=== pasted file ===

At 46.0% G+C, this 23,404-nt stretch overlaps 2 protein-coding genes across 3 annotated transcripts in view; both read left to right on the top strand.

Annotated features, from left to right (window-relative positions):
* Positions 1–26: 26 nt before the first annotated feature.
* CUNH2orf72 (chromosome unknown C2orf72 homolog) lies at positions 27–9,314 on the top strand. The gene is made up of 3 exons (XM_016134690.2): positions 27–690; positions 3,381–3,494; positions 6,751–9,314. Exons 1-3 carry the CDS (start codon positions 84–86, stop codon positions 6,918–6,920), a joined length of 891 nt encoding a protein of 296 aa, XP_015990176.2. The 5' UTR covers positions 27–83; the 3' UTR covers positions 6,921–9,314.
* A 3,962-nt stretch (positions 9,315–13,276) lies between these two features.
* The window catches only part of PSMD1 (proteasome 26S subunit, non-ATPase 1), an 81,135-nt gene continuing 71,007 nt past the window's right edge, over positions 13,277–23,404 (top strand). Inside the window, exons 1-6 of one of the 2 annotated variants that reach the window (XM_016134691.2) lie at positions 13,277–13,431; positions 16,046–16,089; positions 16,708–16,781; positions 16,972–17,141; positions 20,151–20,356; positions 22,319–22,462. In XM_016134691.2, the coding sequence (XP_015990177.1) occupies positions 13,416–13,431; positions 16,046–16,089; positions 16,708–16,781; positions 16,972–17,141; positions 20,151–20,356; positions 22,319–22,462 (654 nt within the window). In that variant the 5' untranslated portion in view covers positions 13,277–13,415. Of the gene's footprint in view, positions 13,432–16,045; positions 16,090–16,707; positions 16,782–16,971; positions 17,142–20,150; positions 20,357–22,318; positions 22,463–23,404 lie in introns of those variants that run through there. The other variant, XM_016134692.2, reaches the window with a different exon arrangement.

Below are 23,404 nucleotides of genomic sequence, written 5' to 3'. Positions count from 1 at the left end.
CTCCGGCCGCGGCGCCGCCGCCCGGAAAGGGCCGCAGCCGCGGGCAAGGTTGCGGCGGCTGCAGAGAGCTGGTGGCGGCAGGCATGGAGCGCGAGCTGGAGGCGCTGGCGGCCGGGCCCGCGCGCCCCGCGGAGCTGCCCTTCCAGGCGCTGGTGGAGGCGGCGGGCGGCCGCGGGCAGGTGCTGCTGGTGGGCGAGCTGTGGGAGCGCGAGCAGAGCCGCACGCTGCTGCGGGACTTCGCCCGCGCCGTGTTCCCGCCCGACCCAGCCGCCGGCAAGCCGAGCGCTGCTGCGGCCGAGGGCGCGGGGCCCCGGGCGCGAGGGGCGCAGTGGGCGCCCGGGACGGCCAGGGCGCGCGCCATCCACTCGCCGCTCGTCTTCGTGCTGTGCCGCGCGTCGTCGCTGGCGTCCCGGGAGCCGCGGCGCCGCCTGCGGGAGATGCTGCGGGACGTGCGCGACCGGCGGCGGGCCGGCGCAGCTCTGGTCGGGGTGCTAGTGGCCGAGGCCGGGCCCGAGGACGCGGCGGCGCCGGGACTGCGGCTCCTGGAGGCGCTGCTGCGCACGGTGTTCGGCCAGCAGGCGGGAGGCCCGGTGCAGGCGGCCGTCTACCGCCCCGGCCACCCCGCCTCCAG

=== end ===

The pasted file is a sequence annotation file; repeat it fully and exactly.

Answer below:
At 46.0% G+C, this 23,404-nt stretch overlaps 2 protein-coding genes across 3 annotated transcripts in view; both read left to right on the top strand.

Annotated features, from left to right (window-relative positions):
* Positions 1–26: 26 nt before the first annotated feature.
* CUNH2orf72 (chromosome unknown C2orf72 homolog) lies at positions 27–9,314 on the top strand. The gene is made up of 3 exons (XM_016134690.2): positions 27–690; positions 3,381–3,494; positions 6,751–9,314. Exons 1-3 carry the CDS (start codon positions 84–86, stop codon positions 6,918–6,920), a joined length of 891 nt encoding a protein of 296 aa, XP_015990176.2. The 5' UTR covers positions 27–83; the 3' UTR covers positions 6,921–9,314.
* A 3,962-nt stretch (positions 9,315–13,276) lies between these two features.
* The window catches only part of PSMD1 (proteasome 26S subunit, non-ATPase 1), an 81,135-nt gene continuing 71,007 nt past the window's right edge, over positions 13,277–23,404 (top strand). Inside the window, exons 1-6 of one of the 2 annotated variants that reach the window (XM_016134691.2) lie at positions 13,277–13,431; positions 16,046–16,089; positions 16,708–16,781; positions 16,972–17,141; positions 20,151–20,356; positions 22,319–22,462. In XM_016134691.2, the coding sequence (XP_015990177.1) occupies positions 13,416–13,431; positions 16,046–16,089; positions 16,708–16,781; positions 16,972–17,141; positions 20,151–20,356; positions 22,319–22,462 (654 nt within the window). In that variant the 5' untranslated portion in view covers positions 13,277–13,415. Of the gene's footprint in view, positions 13,432–16,045; positions 16,090–16,707; positions 16,782–16,971; positions 17,142–20,150; positions 20,357–22,318; positions 22,463–23,404 lie in introns of those variants that run through there. The other variant, XM_016134692.2, reaches the window with a different exon arrangement.

Below are 23,404 nucleotides of genomic sequence, written 5' to 3'. Positions count from 1 at the left end.
CTCCGGCCGCGGCGCCGCCGCCCGGAAAGGGCCGCAGCCGCGGGCAAGGTTGCGGCGGCTGCAGAGAGCTGGTGGCGGCAGGCATGGAGCGCGAGCTGGAGGCGCTGGCGGCCGGGCCCGCGCGCCCCGCGGAGCTGCCCTTCCAGGCGCTGGTGGAGGCGGCGGGCGGCCGCGGGCAGGTGCTGCTGGTGGGCGAGCTGTGGGAGCGCGAGCAGAGCCGCACGCTGCTGCGGGACTTCGCCCGCGCCGTGTTCCCGCCCGACCCAGCCGCCGGCAAGCCGAGCGCTGCTGCGGCCGAGGGCGCGGGGCCCCGGGCGCGAGGGGCGCAGTGGGCGCCCGGGACGGCCAGGGCGCGCGCCATCCACTCGCCGCTCGTCTTCGTGCTGTGCCGCGCGTCGTCGCTGGCGTCCCGGGAGCCGCGGCGCCGCCTGCGGGAGATGCTGCGGGACGTGCGCGACCGGCGGCGGGCCGGCGCAGCTCTGGTCGGGGTGCTAGTGGCCGAGGCCGGGCCCGAGGACGCGGCGGCGCCGGGACTGCGGCTCCTGGAGGCGCTGCTGCGCACGGTGTTCGGCCAGCAGGCGGGAGGCCCGGTGCAGGCGGCCGTCTACCGCCCCGGCCACCCCGCCTCCAG